Kara Bernstein, Ph.D.
While it may sound like it, RAD51 paralogs are not droids from the Star Wars movies. They are actually types of genes, and Dr. Kara Bernstein is studying how to best determine if a mutation in a RAD51 paralog is a predictor for breast or ovarian cancer and how best to treat the cancer once it has developed.
Bernstein and her team at the University of Pittsburgh Cancer Institute have set their sights on this specific type of gene because there is still a limited understanding of why RAD51 paralog mutations are associated with breast and ovarian cancer, despite hundreds of studies linking these mutations with cancer predisposition.
“I love discovering new things and translating those discoveries into understanding something new about how the world works and ways to make the world a better place,” said Bernstein. “My goal is to help guide clinicians into understanding how specific RAD51 paralog mutations contribute to cancer and to develop precise treatment strategies for these patients based on the genetics of their tumor.”
According to Bernstein, if a woman has a family history of breast or ovarian cancer and also has a mutation in one of the RAD51 paralogs, there is no way for her doctor to determine if the mutation is a cause of the cancer, which then limits treatment options. If their research is successful, not only will Bernstein and her team be able to determine the RAD51 paralog’s impact on developing cancer, but it will also give doctors a road map to best develop a customized treatment approach.
Without the support from the V Foundation we would not have been able to try out our most innovative ideas.
Like most of the researchers funded by the V Foundation, Bernstein’s passion for putting an end to cancer comes from personal experiences. Both of her grandfathers passed away from cancer at early ages, and she knew immediately she wanted to try and make a difference. “Both of my parents had to grow up without their fathers, and this left a large gap in their lives as well as mine, seeing how much they missed out on,” said Bernstein. “I don’t want other families to have to suffer, so we work very hard to understand how cancer develops and to use that knowledge to test out potential new cures.”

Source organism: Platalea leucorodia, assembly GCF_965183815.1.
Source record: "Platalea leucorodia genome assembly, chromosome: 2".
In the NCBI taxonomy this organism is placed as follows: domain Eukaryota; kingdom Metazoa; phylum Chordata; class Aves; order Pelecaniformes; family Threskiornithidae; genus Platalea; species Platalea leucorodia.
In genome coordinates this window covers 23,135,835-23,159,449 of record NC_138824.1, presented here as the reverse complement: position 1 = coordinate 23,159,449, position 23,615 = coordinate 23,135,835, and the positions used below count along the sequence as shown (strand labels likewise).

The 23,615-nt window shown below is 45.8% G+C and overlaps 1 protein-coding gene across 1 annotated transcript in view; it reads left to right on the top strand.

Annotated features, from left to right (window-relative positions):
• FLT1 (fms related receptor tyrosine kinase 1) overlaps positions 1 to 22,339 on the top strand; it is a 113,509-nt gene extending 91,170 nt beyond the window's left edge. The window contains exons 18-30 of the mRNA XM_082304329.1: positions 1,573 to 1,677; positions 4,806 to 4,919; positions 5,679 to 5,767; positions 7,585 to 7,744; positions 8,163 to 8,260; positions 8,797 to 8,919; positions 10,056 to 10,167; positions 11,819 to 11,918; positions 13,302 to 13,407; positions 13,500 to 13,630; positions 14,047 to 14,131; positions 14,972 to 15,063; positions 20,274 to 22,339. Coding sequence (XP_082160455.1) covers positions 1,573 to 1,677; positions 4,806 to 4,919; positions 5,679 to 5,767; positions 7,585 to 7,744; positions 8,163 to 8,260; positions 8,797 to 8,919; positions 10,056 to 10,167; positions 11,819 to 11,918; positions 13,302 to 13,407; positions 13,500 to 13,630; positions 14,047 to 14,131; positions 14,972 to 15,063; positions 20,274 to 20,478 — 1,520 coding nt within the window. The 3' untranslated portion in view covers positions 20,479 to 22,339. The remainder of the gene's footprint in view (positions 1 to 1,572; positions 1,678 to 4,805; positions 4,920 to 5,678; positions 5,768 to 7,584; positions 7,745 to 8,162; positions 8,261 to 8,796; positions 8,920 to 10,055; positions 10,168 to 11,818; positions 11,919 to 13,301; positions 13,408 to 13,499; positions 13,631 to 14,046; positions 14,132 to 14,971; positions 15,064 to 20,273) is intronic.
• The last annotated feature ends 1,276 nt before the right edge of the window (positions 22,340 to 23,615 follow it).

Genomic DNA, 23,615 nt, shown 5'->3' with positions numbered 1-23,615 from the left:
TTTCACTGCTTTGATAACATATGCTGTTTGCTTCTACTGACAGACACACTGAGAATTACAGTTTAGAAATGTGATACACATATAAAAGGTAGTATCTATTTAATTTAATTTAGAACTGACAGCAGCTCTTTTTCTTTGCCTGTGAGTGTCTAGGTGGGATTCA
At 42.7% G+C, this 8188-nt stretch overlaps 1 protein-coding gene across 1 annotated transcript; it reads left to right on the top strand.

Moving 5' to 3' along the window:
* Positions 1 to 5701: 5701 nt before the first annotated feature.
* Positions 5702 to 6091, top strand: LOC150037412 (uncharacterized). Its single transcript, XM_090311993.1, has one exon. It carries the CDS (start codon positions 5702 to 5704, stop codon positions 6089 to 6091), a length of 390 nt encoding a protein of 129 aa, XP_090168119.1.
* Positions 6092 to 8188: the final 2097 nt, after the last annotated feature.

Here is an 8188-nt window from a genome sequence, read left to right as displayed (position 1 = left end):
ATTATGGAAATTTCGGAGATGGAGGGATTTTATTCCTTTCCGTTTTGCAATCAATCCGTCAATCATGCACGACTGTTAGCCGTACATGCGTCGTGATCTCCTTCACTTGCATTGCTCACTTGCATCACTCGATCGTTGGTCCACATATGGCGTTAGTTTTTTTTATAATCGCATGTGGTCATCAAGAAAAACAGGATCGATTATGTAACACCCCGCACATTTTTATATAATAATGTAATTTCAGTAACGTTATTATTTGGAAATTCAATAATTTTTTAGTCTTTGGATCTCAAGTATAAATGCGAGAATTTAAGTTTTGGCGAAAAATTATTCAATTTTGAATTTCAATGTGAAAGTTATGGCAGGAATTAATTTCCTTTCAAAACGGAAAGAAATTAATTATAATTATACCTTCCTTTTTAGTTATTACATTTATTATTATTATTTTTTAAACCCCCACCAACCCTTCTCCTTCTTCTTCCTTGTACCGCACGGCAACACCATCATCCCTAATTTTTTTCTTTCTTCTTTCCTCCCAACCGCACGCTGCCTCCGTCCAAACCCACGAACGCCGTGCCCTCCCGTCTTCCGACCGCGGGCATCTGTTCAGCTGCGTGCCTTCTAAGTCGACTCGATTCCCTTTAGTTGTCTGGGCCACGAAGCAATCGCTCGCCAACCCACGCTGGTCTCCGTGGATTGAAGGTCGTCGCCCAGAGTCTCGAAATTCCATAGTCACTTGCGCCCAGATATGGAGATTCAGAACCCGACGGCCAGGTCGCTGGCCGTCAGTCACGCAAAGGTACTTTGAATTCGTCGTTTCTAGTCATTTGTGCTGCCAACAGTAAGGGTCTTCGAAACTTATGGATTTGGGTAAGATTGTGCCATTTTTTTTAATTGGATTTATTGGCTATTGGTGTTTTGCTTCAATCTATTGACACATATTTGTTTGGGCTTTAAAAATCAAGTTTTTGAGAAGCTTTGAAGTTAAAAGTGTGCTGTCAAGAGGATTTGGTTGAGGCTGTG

While Bernstein and her team push forward on research that could be critical to breast and ovarian cancer patients, it’s not forgotten how important public funding is to their research and work.
“The grant we received from the V Foundation was pivotal for my lab to develop a system needed to determine if specific RAD51 paralog mutations may contribute to cancer predisposition,” said Bernstein. “Because of some technical scientific challenges in studying RAD51 paralogs, this was a risky project. Without the support from the V Foundation we would not have been able to try out our most innovative ideas.”
Thanks to the grant Bernstein received, her team is now closer to helping cancer patients and understanding the genetic basis of their disease. She said she thinks other studies like this are the future of cancer research, moving towards a personalized approach focused on the patients’ genetic makeup. And the hope is that continuing to fund thoughtful and creative researchers like Bernstein will eventually lead us to victory over cancer.
“For me,” said Bernstein, “a victory over cancer is to be out of business and to start cracking on curing another disease.”